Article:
On the run again, he landed in jail while sharecropping for an east Texas preacher after beating the reverend’s nephew in a dispute over a woman.  Upon his release from jail he shot the preacher.

After murdering as many as 32 people, most of them unarmed, African-Americans or Hispanic, Longley was finally run to ground in Louisiana by Texas sheriff Milt Mast and his two deputies.

Longley, finally in custody after capture in Louisiana

He had often written friends, that “hanging was his favorite way to die.” He got his wish.  Returned to Texas, he was hanged  for the murder of his friend, Wilson Anderson, in Giddings, not far from his hometown of Evergreen.  On the first try the rope slipped when the trap door opened, causing Longley’s knees to drag the ground.  He was successfully hanged on the second attempt at the age of 27 and buried in the Giddings City Cemetery.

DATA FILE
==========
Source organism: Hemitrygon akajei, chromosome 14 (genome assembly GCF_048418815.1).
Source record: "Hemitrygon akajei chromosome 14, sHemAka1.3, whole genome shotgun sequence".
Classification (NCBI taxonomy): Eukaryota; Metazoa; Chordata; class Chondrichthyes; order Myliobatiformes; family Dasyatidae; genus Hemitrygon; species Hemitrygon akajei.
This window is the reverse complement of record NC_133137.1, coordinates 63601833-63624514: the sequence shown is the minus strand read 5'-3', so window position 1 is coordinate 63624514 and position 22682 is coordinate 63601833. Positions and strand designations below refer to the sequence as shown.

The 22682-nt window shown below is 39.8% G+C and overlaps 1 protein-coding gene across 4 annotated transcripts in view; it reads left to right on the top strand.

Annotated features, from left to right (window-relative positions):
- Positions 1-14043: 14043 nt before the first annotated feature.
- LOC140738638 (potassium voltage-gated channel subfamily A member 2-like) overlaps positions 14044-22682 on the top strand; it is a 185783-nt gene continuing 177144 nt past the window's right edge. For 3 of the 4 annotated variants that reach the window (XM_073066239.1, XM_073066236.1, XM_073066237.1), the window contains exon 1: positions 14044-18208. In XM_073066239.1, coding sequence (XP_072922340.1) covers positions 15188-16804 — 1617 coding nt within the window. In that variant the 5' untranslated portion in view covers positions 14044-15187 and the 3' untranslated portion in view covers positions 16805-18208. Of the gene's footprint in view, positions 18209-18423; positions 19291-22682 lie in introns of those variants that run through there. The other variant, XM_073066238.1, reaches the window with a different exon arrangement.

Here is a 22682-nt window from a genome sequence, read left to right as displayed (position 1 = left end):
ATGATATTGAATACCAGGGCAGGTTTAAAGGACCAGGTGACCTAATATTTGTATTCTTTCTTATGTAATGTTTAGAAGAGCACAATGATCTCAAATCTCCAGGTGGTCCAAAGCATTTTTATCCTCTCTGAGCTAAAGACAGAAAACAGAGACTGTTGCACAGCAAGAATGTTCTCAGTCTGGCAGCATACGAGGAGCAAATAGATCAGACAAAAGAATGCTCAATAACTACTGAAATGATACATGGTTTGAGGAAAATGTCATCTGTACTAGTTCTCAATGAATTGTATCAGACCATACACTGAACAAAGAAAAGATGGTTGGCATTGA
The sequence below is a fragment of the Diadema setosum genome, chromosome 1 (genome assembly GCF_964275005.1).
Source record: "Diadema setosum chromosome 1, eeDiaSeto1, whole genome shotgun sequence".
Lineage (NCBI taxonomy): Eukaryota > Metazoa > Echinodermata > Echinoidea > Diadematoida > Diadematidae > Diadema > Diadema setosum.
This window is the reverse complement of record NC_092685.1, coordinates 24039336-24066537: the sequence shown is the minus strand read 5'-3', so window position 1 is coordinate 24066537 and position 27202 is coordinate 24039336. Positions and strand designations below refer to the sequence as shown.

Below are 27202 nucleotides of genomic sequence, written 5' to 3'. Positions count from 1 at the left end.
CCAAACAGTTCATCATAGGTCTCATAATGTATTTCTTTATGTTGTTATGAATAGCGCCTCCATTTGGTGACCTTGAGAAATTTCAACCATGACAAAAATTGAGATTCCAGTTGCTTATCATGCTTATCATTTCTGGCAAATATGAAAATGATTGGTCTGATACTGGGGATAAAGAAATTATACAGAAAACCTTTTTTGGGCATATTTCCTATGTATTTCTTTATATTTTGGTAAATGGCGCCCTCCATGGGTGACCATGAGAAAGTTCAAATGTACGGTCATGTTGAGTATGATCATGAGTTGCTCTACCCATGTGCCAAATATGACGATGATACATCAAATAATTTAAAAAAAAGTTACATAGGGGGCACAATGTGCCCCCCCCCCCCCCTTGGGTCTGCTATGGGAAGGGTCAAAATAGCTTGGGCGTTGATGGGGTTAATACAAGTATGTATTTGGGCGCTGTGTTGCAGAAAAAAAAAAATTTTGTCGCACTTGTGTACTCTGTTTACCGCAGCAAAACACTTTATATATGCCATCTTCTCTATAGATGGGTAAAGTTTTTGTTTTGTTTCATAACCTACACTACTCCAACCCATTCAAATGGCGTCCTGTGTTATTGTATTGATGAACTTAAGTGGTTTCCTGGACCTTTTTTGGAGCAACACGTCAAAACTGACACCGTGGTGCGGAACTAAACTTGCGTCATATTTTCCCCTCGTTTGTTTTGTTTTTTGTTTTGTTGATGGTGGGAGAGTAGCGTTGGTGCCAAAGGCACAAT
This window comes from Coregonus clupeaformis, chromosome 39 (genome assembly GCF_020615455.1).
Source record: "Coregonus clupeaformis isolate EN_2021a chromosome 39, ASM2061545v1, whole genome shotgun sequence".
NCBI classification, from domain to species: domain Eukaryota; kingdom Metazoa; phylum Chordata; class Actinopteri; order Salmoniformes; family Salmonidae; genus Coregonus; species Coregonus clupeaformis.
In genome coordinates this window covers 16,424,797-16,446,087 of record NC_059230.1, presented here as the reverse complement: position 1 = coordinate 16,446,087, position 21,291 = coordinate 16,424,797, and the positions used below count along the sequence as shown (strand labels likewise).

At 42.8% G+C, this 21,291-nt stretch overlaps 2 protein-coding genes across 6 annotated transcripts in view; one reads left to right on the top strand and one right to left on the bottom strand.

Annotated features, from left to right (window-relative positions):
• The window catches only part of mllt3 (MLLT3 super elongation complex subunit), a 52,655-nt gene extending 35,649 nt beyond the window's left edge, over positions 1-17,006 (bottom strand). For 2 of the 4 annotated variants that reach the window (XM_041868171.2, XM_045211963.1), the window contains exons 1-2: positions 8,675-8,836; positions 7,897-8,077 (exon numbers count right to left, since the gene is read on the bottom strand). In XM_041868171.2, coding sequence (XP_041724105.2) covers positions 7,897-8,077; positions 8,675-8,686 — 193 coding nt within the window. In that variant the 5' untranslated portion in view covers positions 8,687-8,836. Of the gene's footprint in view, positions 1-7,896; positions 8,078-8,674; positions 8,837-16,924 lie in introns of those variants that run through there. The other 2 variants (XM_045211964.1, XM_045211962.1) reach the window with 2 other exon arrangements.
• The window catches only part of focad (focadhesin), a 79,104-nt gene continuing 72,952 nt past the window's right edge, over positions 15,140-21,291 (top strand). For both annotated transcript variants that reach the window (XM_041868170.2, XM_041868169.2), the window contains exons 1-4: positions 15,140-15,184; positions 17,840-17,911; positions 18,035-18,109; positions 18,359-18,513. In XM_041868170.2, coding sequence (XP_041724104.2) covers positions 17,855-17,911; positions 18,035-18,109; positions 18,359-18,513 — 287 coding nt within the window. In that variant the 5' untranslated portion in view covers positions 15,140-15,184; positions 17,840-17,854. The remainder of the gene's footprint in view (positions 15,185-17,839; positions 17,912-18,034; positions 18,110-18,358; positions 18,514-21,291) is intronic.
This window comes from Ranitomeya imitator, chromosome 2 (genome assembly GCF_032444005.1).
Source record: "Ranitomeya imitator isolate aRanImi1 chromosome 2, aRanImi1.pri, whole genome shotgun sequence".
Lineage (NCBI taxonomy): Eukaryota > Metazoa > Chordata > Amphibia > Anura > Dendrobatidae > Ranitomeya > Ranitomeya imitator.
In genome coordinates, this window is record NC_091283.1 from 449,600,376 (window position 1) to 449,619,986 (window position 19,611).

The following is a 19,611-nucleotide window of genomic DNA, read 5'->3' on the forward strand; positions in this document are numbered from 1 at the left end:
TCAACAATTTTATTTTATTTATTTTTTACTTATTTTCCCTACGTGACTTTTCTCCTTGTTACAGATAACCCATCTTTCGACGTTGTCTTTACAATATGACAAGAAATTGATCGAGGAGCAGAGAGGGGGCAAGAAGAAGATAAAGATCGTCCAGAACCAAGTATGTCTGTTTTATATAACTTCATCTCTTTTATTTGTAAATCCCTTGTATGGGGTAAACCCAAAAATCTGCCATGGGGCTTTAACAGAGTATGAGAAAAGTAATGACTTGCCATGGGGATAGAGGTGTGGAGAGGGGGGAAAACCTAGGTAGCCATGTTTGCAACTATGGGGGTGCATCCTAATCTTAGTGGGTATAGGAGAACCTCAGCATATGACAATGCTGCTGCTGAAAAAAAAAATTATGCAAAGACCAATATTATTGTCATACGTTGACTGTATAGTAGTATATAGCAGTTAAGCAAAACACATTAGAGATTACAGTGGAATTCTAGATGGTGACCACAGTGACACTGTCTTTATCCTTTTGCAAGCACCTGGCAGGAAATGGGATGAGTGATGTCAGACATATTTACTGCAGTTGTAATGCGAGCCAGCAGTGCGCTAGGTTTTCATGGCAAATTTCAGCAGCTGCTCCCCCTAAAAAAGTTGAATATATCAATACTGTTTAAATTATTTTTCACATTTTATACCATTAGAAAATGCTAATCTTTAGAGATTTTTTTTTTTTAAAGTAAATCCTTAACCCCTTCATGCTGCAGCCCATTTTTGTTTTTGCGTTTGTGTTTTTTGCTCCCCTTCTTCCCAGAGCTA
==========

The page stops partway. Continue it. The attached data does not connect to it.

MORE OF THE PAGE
Some years later, William’s father, Campbell, came forward claiming the second hanging had was faked and that his son had been whisked away to California after a rich relative bribed the lawmen.   DNA testing in 2001, L'AMOURhowever, confirmed that the notorious gunman was indeed dead in Texas.  Calling it a “forensic posse, “ the Washington Post reported that “Wild Bill,” in fact reposed just where they said he did; in a plain pine coffin “with his boots on.”

In a literary mash-up, Longley and another Texas desperado, Cullen Baker, were inexplicably merged, transformed into misunderstood heroes by best-selling author Louis L’Amour. (Above)  It was apparently that “fast draw” thing, a staple of Old West legend that warranted rehabilitating the pair into the Baker character for his 1959 book.